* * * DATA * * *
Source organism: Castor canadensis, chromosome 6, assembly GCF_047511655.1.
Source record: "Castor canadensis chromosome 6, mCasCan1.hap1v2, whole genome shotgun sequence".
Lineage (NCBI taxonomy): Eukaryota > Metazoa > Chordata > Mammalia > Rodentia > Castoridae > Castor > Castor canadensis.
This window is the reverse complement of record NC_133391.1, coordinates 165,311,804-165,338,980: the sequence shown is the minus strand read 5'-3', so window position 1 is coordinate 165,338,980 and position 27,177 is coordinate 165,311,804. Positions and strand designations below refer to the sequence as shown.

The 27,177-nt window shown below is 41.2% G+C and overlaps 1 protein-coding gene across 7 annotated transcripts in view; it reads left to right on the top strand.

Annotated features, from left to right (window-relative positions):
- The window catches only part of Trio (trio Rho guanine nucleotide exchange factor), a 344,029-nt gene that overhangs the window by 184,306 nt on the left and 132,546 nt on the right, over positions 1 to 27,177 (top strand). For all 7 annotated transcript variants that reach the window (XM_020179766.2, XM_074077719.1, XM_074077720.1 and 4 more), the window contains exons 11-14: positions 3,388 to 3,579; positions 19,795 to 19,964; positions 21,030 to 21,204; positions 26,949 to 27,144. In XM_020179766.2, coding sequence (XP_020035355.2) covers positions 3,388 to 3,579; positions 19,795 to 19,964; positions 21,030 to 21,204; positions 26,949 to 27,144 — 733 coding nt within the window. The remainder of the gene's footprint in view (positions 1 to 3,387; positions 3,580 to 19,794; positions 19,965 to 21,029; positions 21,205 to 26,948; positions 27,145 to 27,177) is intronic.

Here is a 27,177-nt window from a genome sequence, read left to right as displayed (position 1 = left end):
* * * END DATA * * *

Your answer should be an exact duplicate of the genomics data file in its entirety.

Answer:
Source organism: Castor canadensis, chromosome 6, assembly GCF_047511655.1.
Source record: "Castor canadensis chromosome 6, mCasCan1.hap1v2, whole genome shotgun sequence".
Lineage (NCBI taxonomy): Eukaryota > Metazoa > Chordata > Mammalia > Rodentia > Castoridae > Castor > Castor canadensis.
This window is the reverse complement of record NC_133391.1, coordinates 165,311,804-165,338,980: the sequence shown is the minus strand read 5'-3', so window position 1 is coordinate 165,338,980 and position 27,177 is coordinate 165,311,804. Positions and strand designations below refer to the sequence as shown.

The 27,177-nt window shown below is 41.2% G+C and overlaps 1 protein-coding gene across 7 annotated transcripts in view; it reads left to right on the top strand.

Annotated features, from left to right (window-relative positions):
- The window catches only part of Trio (trio Rho guanine nucleotide exchange factor), a 344,029-nt gene that overhangs the window by 184,306 nt on the left and 132,546 nt on the right, over positions 1 to 27,177 (top strand). For all 7 annotated transcript variants that reach the window (XM_020179766.2, XM_074077719.1, XM_074077720.1 and 4 more), the window contains exons 11-14: positions 3,388 to 3,579; positions 19,795 to 19,964; positions 21,030 to 21,204; positions 26,949 to 27,144. In XM_020179766.2, coding sequence (XP_020035355.2) covers positions 3,388 to 3,579; positions 19,795 to 19,964; positions 21,030 to 21,204; positions 26,949 to 27,144 — 733 coding nt within the window. The remainder of the gene's footprint in view (positions 1 to 3,387; positions 3,580 to 19,794; positions 19,965 to 21,029; positions 21,205 to 26,948; positions 27,145 to 27,177) is intronic.

Here is a 27,177-nt window from a genome sequence, read left to right as displayed (position 1 = left end):